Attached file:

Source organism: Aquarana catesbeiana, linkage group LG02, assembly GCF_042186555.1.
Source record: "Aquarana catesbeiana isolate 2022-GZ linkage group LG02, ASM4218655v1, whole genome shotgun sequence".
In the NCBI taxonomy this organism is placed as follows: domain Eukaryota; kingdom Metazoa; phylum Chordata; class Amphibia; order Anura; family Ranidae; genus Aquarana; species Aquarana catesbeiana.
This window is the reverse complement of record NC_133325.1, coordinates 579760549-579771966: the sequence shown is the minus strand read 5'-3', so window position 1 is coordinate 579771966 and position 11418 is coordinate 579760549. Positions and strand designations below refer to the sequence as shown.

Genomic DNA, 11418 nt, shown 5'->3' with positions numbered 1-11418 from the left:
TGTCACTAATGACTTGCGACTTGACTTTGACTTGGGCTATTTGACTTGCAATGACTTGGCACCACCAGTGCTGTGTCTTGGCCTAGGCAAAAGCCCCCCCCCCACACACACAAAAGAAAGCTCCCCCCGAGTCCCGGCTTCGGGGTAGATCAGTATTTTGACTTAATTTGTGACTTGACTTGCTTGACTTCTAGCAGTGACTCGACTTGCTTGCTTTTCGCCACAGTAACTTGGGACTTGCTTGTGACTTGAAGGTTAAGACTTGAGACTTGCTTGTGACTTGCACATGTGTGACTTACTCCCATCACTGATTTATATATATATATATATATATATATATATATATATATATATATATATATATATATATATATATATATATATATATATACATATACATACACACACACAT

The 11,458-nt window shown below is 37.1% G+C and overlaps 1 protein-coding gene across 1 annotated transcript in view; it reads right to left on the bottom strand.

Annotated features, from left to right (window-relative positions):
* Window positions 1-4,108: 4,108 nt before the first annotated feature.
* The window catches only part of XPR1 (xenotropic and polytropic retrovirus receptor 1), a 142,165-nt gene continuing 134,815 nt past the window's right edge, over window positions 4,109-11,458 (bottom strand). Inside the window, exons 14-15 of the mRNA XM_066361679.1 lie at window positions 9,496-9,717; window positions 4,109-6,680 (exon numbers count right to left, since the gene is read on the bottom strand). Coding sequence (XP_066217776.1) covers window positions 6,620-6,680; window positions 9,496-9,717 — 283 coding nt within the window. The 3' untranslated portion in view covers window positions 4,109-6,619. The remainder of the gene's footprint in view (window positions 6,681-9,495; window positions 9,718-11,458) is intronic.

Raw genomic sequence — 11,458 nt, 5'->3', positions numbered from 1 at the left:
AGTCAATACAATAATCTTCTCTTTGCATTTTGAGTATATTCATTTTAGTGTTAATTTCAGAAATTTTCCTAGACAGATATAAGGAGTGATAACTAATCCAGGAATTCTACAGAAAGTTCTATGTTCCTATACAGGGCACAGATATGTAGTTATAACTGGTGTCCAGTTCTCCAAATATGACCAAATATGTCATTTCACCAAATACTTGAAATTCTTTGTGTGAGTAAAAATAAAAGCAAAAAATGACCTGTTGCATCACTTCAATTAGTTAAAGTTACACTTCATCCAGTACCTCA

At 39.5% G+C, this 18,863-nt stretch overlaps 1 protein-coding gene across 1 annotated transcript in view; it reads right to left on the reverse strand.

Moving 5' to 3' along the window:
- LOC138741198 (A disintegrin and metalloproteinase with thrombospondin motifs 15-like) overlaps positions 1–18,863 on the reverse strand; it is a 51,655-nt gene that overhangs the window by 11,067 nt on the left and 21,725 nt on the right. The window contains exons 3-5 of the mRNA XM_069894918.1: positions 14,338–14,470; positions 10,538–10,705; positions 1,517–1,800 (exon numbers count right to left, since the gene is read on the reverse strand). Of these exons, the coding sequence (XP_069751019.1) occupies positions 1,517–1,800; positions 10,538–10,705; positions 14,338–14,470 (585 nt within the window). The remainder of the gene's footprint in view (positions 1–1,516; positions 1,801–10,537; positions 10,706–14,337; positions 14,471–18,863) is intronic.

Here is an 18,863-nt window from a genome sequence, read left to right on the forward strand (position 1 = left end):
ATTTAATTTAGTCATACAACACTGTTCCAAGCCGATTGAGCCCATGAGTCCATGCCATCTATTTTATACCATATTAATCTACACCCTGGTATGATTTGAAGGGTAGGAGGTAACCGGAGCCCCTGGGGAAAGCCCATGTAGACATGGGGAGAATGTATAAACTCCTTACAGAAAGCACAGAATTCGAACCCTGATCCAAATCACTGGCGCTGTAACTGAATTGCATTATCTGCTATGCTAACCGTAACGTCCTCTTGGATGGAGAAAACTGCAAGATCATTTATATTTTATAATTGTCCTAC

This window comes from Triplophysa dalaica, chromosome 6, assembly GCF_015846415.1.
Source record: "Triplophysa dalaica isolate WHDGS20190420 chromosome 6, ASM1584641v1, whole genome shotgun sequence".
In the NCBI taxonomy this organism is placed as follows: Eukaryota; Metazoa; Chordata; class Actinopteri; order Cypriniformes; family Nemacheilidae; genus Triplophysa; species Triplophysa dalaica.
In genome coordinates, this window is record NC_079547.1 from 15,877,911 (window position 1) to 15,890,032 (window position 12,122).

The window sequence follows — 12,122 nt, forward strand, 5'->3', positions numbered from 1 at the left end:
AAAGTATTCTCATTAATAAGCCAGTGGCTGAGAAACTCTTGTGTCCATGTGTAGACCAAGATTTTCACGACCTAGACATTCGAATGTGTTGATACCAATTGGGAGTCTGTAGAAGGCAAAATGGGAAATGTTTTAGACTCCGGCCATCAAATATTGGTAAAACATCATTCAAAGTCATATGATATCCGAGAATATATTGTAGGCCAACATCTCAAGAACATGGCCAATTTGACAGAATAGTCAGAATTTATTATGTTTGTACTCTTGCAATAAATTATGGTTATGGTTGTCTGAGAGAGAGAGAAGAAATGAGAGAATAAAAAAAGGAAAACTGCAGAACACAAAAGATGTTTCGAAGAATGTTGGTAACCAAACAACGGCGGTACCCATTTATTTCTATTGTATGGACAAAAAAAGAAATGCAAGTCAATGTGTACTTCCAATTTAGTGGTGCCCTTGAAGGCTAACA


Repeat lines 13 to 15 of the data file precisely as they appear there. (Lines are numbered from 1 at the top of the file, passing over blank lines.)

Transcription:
At 39.5% G+C, this 18,863-nt stretch overlaps 1 protein-coding gene across 1 annotated transcript in view; it reads right to left on the reverse strand.

Moving 5' to 3' along the window:
- LOC138741198 (A disintegrin and metalloproteinase with thrombospondin motifs 15-like) overlaps positions 1–18,863 on the reverse strand; it is a 51,655-nt gene that overhangs the window by 11,067 nt on the left and 21,725 nt on the right. The window contains exons 3-5 of the mRNA XM_069894918.1: positions 14,338–14,470; positions 10,538–10,705; positions 1,517–1,800 (exon numbers count right to left, since the gene is read on the reverse strand). Of these exons, the coding sequence (XP_069751019.1) occupies positions 1,517–1,800; positions 10,538–10,705; positions 14,338–14,470 (585 nt within the window). The remainder of the gene's footprint in view (positions 1–1,516; positions 1,801–10,537; positions 10,706–14,337; positions 14,471–18,863) is intronic.